Monday, November 8, 2010

Ten Posts of Pumpkin: (1) Homemade Pumpkin "Purée"

Do you like "Ten Posts" rather than "Ten Days"? I just don't want to set myself up for failure and you for disappointment. The best I can do is this: plan to get them all posted during the month of November. Which means ten posts in just over twice as many days. Which is better than my usual. Which I think you'll really enjoy. Maybe almost as much as some of you (I won't name any names) enjoyed your recent batch of scones. (No judgment here, dude. I am first and foremost complimented. I am secondmost jealous. I want a scone. Or six. And I want to try them with berries! Maybe in December...)

Also, I like alliteration.

Okay. So, let's get down to business, folks. First things first: how to make your pumpkin edible. As a side note, I'd like to say that I wasn't planning on eating my pumpkin for a while. She was such a handsome pumpkin.

hi i am pumpkin

I didn't even do my usual photo-editing on her. Her color required no enhancement. She was perfect, and I feel that, sitting outside my door alongside a smaller pumpkin, she made my home a little more inviting than my boring grey-and-black door mat usually does, and I was prepared to allow her to continue doing just that through November.

And then we had our homeowner's association annual meeting.

And our property manager walked by my door.

And I was informed that I could not have my pumpkins outside the door, no matter how pretty they were, because they were "live" (by which I think she probably, more accurately, meant "real"). And, you know, they could rot and damage the hallway carpet. Or, worse yet, someone could be in the hallway - drunk! - and could kick the pumpkin and make a mess and - oh dear! - that would be just absolutely catastrophic.

So my pumpkins came inside and I was just about to roll my eyes at the whole thing when I noticed that, what do you know, my littler pumpkin was in fact molding in a place I couldn't see. There was no carpet damage though. And the big pumpkin was perfectly lovely still, so I, ever-so-humbled, roasted her and made some pumpkin "purée" which really isn't puréed at all, at least not the way I did it.

And now I am here to help you salvage your own pumpkin for the purpose of making baked goods, fancy fall hot beverages, and, I don't know, if we're lucky, maybe even pumpkin mac & cheese. It's really easy and less time-consuming than you'd expect, and you only need these tools: roasting pan (either one large or 2 small), really great knife, and ice cream scoop. If you have a grapefruit spoon, that is helpful but by no means necessary.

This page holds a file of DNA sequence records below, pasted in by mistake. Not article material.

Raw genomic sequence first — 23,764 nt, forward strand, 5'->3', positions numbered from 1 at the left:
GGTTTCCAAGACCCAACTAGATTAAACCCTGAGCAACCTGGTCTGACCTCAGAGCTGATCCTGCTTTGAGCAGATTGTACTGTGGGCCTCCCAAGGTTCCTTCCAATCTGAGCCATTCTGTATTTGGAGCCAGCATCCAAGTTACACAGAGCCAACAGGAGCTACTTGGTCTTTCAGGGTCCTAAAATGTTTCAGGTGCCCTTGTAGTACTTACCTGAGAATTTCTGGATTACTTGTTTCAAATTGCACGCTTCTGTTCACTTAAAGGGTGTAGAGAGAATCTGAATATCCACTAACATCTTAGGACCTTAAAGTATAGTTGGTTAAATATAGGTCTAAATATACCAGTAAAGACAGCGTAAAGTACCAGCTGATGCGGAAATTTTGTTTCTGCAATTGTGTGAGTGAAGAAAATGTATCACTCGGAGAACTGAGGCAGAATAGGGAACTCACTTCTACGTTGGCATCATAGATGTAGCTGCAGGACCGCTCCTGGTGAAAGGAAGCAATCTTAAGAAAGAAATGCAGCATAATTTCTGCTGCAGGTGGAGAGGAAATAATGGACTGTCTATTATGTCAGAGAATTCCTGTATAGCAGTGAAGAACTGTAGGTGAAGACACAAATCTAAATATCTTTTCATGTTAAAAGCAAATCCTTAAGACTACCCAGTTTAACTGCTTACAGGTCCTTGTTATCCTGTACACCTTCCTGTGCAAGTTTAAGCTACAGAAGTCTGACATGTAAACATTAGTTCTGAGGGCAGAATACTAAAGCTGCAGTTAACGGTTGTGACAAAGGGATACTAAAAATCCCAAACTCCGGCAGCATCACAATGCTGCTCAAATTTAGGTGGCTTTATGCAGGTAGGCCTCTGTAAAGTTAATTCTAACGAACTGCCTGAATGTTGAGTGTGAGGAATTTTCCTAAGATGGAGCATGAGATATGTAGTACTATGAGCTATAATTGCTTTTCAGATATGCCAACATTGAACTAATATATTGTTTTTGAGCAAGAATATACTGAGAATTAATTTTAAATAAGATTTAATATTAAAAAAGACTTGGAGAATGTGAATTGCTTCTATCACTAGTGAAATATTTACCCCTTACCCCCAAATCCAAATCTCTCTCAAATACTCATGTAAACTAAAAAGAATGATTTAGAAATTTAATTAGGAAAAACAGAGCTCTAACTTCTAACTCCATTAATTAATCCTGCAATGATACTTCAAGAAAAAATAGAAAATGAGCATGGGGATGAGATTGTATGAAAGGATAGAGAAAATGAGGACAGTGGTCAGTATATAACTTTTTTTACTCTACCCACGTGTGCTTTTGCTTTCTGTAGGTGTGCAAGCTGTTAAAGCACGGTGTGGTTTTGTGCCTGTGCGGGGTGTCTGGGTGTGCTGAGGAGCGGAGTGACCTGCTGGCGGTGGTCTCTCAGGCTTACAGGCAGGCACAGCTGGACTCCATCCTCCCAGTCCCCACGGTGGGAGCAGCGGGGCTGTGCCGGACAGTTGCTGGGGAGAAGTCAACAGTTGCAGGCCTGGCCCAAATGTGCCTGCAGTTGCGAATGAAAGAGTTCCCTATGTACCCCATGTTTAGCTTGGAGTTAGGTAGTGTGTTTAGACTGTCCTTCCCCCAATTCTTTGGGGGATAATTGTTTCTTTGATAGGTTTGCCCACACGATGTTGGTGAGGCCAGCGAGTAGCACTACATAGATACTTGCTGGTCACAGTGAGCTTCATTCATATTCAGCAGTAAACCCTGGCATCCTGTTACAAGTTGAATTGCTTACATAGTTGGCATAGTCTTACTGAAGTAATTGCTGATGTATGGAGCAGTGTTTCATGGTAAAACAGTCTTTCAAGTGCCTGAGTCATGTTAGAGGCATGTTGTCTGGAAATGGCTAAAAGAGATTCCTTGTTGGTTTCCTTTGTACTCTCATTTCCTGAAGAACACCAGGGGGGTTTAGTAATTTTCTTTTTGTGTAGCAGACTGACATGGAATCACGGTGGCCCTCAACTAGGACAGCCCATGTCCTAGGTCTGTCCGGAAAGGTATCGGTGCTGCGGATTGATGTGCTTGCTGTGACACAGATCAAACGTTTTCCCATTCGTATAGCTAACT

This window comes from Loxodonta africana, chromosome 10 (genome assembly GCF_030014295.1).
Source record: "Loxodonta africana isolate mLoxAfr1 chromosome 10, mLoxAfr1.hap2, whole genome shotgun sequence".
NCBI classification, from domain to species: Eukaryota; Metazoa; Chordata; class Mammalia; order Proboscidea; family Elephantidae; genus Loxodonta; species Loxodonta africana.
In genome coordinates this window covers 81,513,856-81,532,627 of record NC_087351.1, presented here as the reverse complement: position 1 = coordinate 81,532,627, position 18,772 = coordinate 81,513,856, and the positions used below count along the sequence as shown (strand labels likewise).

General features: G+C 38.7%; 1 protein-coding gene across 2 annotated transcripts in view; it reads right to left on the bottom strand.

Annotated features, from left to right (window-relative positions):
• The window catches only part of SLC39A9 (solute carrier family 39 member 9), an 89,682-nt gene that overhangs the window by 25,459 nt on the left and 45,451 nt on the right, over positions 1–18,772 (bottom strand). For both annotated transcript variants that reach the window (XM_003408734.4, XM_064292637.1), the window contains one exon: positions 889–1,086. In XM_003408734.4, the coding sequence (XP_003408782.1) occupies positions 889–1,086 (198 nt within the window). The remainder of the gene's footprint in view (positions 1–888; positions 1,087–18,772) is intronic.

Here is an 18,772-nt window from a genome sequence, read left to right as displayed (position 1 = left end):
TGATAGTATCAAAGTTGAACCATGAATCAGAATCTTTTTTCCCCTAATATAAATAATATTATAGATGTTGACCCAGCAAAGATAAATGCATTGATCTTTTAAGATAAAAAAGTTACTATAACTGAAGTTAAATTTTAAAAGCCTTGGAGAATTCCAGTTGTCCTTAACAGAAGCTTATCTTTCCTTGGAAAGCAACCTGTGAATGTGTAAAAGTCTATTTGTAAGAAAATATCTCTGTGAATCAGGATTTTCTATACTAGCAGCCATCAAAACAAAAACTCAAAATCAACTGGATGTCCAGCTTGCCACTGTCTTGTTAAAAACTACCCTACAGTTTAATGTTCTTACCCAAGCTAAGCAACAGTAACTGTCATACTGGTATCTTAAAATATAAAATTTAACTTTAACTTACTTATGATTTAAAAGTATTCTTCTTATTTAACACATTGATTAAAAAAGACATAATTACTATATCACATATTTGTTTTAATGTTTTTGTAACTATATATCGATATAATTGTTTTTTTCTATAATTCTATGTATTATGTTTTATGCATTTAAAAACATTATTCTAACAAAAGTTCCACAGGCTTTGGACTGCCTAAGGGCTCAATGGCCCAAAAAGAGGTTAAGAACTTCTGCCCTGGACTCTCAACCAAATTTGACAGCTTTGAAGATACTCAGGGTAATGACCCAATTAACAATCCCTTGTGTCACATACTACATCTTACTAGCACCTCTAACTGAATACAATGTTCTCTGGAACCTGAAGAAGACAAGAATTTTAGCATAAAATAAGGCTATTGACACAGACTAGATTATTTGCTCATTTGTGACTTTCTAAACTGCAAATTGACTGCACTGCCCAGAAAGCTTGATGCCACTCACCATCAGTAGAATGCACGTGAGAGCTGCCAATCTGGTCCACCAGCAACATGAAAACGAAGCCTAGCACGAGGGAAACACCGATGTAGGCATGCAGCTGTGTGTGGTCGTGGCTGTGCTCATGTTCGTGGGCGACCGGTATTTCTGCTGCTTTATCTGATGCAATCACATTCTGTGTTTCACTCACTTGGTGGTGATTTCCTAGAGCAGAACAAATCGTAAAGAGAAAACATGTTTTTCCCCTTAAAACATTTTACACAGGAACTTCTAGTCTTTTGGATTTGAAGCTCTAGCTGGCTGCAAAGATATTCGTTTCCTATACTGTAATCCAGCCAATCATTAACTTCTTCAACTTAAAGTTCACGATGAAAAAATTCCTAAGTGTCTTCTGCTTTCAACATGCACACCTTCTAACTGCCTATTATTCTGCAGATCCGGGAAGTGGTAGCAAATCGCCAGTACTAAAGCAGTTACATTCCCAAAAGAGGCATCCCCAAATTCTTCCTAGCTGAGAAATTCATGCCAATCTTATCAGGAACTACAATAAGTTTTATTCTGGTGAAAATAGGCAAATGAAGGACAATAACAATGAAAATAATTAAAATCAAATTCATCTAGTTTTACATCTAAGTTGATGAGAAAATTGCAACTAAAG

Okay. So, I'll just tell you what to do step by step.

Step 1: Cut pumpkin in half, using a super sharp knife. I read somewhere that it works to use a serrated knife like a saw. I tried that and learned that it would work to cut my hand in half, but not necessarily to cut my pumpkin in half. I ended up using my giant, recently sharpened chef's knife like an axe and that was great. Oh, and preheat oven to 350 degrees.

pumpkin halves

Step 2: Remove the seeds, using a fork or spoon or ice cream scoop or grapefruit spoon. This is the hardest part in my opinion. Try to get as much of the stringy fibers out as possible, but don't worry about having some left over. It will kind of burn in the oven and then you can pull it off with your fingers once the pumpkin has been roasted. (If you'd like, save the seeds by putting them in a large bowl of water for now.)

pumpkin pieces to be roasted

Step 3: Place the pumpkins, skin side down, in a large roasting pan. (I had to cut my pumpkin into three pieces in order to get it to fit. This is fine - better even, maybe, because then it cooks faster.) Add a cup or two of water to the pan so that it's about half an inch deep, or slightly less. Place the pan in the preheated oven (it's okay if it's not all the way hot yet) and roast for 45 minutes. I used the "convection roast" setting on my oven and was v. pleased with the results. If you have it, go for it.

(Meanwhile, you can scrub clean the seeds if you've saved them. Drain them in a colander and place them to dry on a clean towel, in one layer. You could also use paper towels but I think that's totally wasteful so if you do, don't tell me. I'll tell you what to do with them once dry in a later post.)

After 45 minutes, using a fork, check the pumpkin to see if it is malleable/scoopable. It will be v. soft and look like this when done:

roasted pumpkin

Step 4: Using tongs or your hands, covered with towels or something so as not to melt the skin off your fingers, remove the pumpkin halves/pieces from the roasting pan and allow them to dry and cool on a towel or plate. Mine had some condensation in the centers, which poured off quite easily.

close up roasted pumpkin

Step 5: Have a large container ready that you'd like to use to store your pumpkin. Using an ice cream scoop, carefully (the pumpkins are quite floppy at this point) scoop out the flesh from the pumpkin skins. This is the easiest and most fun part. You will have only the thinnest of skin remaining - like the peel of an apple or pear, but a bit firmer. Pour the pumpkin flesh into your container, ready to store.

pumpkin scoop

pumpkin "puree"

My pumpkin was pretty big, and I ended up with about 6 cups of pumpkin flesh. You can store it in your refrigerator for about a week, or in your freezer for a while longer. I used mine all up before needing to freeze any, but all my recipes called for about 2 cups of pumpkin purée, so if I do this again this season, I will place 2-cup portions into individual freezer bags.

Was that incredibly demystifying? I hope you'll try it. It's pretty fun. In my opinion, the much harder part is dealing with the seeds. Frankly, I still haven't decided if they're worth it.


  1. You do make that look easy! I am looking forward to many pumpkin recipes. xo

  2. Must. Hold. On. To. Fall. Via. Pumpkin!!!